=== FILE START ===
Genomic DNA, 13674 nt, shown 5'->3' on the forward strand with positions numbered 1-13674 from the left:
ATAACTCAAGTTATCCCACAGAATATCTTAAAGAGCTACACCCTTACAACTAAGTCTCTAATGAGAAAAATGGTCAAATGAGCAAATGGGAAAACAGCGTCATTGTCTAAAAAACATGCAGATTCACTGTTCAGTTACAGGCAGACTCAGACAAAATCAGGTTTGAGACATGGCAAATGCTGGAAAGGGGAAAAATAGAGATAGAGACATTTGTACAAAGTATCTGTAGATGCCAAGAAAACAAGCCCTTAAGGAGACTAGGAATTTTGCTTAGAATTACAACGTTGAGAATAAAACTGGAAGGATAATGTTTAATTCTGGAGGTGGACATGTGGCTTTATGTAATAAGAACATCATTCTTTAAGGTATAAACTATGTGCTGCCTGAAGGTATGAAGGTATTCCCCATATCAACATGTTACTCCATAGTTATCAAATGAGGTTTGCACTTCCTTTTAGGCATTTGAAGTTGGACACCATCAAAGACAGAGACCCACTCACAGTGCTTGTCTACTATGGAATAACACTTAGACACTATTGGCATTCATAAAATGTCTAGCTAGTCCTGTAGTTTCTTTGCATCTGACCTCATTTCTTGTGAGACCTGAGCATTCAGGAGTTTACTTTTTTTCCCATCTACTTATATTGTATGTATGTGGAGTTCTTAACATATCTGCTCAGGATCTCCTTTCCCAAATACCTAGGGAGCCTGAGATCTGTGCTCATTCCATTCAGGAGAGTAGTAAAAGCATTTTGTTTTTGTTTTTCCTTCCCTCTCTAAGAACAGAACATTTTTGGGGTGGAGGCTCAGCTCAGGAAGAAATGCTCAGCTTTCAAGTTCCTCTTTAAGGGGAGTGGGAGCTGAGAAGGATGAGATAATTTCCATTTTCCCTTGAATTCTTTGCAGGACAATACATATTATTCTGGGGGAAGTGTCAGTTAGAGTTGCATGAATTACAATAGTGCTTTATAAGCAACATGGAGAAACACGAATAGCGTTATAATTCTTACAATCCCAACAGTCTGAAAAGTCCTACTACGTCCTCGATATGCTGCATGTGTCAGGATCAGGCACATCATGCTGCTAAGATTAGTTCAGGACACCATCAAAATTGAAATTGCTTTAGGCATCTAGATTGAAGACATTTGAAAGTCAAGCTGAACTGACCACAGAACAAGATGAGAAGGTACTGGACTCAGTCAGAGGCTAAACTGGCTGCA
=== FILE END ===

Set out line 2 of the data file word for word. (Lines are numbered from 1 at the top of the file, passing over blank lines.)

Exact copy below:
ATAACTCAAGTTATCCCACAGAATATCTTAAAGAGCTACACCCTTACAACTAAGTCTCTAATGAGAAAAATGGTCAAATGAGCAAATGGGAAAACAGCGTCATTGTCTAAAAAACATGCAGATTCACTGTTCAGTTACAGGCAGACTCAGACAAAATCAGGTTTGAGACATGGCAAATGCTGGAAAGGGGAAAAATAGAGATAGAGACATTTGTACAAAGTATCTGTAGATGCCAAGAAAACAAGCCCTTAAGGAGACTAGGAATTTTGCTTAGAATTACAACGTTGAGAATAAAACTGGAAGGATAATGTTTAATTCTGGAGGTGGACATGTGGCTTTATGTAATAAGAACATCATTCTTTAAGGTATAAACTATGTGCTGCCTGAAGGTATGAAGGTATTCCCCATATCAACATGTTACTCCATAGTTATCAAATGAGGTTTGCACTTCCTTTTAGGCATTTGAAGTTGGACACCATCAAAGACAGAGACCCACTCACAGTGCTTGTCTACTATGGAATAACACTTAGACACTATTGGCATTCATAAAATGTCTAGCTAGTCCTGTAGTTTCTTTGCATCTGACCTCATTTCTTGTGAGACCTGAGCATTCAGGAGTTTACTTTTTTTCCCATCTACTTATATTGTATGTATGTGGAGTTCTTAACATATCTGCTCAGGATCTCCTTTCCCAAATACCTAGGGAGCCTGAGATCTGTGCTCATTCCATTCAGGAGAGTAGTAAAAGCATTTTGTTTTTGTTTTTCCTTCCCTCTCTAAGAACAGAACATTTTTGGGGTGGAGGCTCAGCTCAGGAAGAAATGCTCAGCTTTCAAGTTCCTCTTTAAGGGGAGTGGGAGCTGAGAAGGATGAGATAATTTCCATTTTCCCTTGAATTCTTTGCAGGACAATACATATTATTCTGGGGGAAGTGTCAGTTAGAGTTGCATGAATTACAATAGTGCTTTATAAGCAACATGGAGAAACACGAATAGCGTTATAATTCTTACAATCCCAACAGTCTGAAAAGTCCTACTACGTCCTCGATATGCTGCATGTGTCAGGATCAGGCACATCATGCTGCTAAGATTAGTTCAGGACACCATCAAAATTGAAATTGCTTTAGGCATCTAGATTGAAGACATTTGAAAGTCAAGCTGAACTGACCACAGAACAAGATGAGAAGGTACTGGACTCAGTCAGAGGCTAAACTGGCTGCA